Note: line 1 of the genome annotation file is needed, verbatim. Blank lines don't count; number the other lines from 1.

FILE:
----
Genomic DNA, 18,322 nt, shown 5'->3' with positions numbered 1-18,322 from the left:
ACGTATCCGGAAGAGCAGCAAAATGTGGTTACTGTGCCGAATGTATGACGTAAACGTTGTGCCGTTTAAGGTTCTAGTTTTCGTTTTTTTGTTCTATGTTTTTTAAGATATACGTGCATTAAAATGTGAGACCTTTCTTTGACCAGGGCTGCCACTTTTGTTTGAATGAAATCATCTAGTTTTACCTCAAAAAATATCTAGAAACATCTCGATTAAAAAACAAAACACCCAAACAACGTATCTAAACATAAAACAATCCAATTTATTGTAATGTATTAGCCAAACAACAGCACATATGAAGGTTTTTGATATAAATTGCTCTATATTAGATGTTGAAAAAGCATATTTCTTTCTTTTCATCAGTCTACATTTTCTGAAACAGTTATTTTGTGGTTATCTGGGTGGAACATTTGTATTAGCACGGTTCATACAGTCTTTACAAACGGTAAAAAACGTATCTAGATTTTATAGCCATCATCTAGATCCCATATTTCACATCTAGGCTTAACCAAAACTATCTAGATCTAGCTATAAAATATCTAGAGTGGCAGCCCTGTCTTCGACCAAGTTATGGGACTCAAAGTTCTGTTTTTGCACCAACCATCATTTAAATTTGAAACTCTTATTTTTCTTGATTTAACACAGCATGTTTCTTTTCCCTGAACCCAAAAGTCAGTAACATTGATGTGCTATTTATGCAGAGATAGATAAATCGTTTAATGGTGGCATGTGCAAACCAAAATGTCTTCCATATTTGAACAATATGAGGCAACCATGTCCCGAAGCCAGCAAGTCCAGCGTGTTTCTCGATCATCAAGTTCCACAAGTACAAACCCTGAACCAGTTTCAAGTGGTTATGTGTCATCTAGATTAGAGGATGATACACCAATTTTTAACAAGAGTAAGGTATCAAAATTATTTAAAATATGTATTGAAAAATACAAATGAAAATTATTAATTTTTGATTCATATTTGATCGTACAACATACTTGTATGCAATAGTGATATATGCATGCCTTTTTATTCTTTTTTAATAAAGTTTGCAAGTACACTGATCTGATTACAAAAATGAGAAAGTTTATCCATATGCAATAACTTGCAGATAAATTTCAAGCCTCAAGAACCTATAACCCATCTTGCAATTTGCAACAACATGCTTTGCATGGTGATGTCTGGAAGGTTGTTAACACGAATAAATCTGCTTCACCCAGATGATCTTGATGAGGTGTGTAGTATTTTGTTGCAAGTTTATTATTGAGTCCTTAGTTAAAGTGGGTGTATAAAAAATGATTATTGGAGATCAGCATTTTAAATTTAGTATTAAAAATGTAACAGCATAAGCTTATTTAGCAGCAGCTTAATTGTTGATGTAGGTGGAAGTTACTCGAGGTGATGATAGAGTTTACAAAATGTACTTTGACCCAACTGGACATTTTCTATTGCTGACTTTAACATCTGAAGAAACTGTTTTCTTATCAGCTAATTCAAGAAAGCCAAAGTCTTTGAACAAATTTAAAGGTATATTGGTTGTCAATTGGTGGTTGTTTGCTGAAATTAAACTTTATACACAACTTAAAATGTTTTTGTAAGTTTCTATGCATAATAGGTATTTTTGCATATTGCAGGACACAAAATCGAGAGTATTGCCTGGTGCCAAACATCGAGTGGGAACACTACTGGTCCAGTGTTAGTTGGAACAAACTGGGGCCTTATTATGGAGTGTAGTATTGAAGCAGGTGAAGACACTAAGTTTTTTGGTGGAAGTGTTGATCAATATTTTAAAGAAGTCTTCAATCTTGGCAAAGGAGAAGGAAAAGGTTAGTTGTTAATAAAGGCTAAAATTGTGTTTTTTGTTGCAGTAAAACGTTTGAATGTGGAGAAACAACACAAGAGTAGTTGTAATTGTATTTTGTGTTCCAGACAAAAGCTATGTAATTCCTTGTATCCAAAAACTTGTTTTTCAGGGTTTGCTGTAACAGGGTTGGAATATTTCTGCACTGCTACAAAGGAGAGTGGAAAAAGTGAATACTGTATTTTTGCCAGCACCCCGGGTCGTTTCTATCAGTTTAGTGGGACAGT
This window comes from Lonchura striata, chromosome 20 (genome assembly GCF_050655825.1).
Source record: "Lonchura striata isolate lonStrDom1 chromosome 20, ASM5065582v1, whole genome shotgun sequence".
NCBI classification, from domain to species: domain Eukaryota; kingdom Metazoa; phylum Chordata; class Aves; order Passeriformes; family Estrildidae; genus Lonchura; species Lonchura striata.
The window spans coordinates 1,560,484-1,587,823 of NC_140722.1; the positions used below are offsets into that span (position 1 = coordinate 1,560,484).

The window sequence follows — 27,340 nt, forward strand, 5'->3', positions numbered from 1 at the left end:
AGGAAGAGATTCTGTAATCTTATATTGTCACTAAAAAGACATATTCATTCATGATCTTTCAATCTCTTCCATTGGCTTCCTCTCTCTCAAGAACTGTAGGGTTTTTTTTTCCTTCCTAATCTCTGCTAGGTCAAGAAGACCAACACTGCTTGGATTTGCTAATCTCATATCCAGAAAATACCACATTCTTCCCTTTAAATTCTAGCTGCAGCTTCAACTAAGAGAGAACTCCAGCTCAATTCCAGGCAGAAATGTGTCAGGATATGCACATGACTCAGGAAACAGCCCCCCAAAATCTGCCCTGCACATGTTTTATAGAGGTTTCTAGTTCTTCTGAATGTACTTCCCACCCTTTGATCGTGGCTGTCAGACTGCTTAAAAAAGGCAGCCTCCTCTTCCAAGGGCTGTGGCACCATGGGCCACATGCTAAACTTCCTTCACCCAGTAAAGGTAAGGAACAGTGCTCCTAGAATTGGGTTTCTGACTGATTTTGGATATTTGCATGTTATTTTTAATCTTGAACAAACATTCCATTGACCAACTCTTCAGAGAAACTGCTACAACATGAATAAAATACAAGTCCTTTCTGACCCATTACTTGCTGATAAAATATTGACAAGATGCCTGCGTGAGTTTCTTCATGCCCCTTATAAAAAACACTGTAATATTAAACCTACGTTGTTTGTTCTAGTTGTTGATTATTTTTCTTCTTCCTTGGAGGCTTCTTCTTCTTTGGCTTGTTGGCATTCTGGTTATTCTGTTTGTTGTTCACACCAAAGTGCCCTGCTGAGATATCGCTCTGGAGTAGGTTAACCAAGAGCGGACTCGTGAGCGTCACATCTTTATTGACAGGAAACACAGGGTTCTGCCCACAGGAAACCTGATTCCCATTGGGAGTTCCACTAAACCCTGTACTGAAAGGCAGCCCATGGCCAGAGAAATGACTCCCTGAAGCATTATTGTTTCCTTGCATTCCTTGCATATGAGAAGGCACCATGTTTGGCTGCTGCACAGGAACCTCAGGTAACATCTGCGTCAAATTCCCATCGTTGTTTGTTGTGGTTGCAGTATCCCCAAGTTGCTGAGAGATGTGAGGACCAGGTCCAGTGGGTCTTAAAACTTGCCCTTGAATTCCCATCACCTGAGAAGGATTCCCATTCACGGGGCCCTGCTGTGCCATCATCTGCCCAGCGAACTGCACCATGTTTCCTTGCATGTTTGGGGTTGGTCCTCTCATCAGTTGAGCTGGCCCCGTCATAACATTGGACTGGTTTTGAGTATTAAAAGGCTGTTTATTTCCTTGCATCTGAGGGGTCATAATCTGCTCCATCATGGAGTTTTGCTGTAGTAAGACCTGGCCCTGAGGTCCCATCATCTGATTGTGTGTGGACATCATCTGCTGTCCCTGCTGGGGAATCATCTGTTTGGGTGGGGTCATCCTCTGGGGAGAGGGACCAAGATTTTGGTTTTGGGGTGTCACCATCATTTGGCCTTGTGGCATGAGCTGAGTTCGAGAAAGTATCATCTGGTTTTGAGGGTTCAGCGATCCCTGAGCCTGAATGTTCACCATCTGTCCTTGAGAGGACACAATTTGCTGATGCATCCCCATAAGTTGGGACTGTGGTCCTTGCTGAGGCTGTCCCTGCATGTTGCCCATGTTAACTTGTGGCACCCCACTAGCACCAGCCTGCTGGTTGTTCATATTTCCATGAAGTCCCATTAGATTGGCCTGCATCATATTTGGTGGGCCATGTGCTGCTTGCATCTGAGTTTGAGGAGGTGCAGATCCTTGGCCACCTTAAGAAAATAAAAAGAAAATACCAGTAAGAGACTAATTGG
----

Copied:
Genomic DNA, 18,322 nt, shown 5'->3' with positions numbered 1-18,322 from the left: